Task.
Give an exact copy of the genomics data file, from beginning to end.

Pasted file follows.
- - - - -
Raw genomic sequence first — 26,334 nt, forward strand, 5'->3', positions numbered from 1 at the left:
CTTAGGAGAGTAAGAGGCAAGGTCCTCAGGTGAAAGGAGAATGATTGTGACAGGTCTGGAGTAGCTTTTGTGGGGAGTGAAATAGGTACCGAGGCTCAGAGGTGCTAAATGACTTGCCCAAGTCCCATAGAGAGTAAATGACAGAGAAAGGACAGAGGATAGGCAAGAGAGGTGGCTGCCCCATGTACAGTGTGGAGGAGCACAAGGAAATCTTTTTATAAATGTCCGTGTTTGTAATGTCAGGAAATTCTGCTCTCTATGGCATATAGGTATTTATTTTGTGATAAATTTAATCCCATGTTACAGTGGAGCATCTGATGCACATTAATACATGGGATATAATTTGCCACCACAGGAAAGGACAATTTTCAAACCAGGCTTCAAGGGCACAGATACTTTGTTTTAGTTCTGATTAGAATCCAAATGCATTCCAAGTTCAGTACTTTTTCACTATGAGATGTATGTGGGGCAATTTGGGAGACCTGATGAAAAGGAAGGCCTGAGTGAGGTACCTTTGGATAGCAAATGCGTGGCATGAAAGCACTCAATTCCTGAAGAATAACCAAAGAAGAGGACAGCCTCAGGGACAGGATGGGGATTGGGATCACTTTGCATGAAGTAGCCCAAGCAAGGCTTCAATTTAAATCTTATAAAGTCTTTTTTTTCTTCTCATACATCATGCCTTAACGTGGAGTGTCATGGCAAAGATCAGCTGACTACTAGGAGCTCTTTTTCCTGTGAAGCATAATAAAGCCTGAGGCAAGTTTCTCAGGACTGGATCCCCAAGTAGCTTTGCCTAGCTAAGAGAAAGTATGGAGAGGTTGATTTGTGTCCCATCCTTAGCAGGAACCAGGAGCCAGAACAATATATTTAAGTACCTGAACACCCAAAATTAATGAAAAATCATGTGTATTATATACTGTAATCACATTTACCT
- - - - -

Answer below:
Raw genomic sequence first — 26,334 nt, forward strand, 5'->3', positions numbered from 1 at the left:
CTTAGGAGAGTAAGAGGCAAGGTCCTCAGGTGAAAGGAGAATGATTGTGACAGGTCTGGAGTAGCTTTTGTGGGGAGTGAAATAGGTACCGAGGCTCAGAGGTGCTAAATGACTTGCCCAAGTCCCATAGAGAGTAAATGACAGAGAAAGGACAGAGGATAGGCAAGAGAGGTGGCTGCCCCATGTACAGTGTGGAGGAGCACAAGGAAATCTTTTTATAAATGTCCGTGTTTGTAATGTCAGGAAATTCTGCTCTCTATGGCATATAGGTATTTATTTTGTGATAAATTTAATCCCATGTTACAGTGGAGCATCTGATGCACATTAATACATGGGATATAATTTGCCACCACAGGAAAGGACAATTTTCAAACCAGGCTTCAAGGGCACAGATACTTTGTTTTAGTTCTGATTAGAATCCAAATGCATTCCAAGTTCAGTACTTTTTCACTATGAGATGTATGTGGGGCAATTTGGGAGACCTGATGAAAAGGAAGGCCTGAGTGAGGTACCTTTGGATAGCAAATGCGTGGCATGAAAGCACTCAATTCCTGAAGAATAACCAAAGAAGAGGACAGCCTCAGGGACAGGATGGGGATTGGGATCACTTTGCATGAAGTAGCCCAAGCAAGGCTTCAATTTAAATCTTATAAAGTCTTTTTTTTCTTCTCATACATCATGCCTTAACGTGGAGTGTCATGGCAAAGATCAGCTGACTACTAGGAGCTCTTTTTCCTGTGAAGCATAATAAAGCCTGAGGCAAGTTTCTCAGGACTGGATCCCCAAGTAGCTTTGCCTAGCTAAGAGAAAGTATGGAGAGGTTGATTTGTGTCCCATCCTTAGCAGGAACCAGGAGCCAGAACAATATATTTAAGTACCTGAACACCCAAAATTAATGAAAAATCATGTGTATTATATACTGTAATCACATTTACCT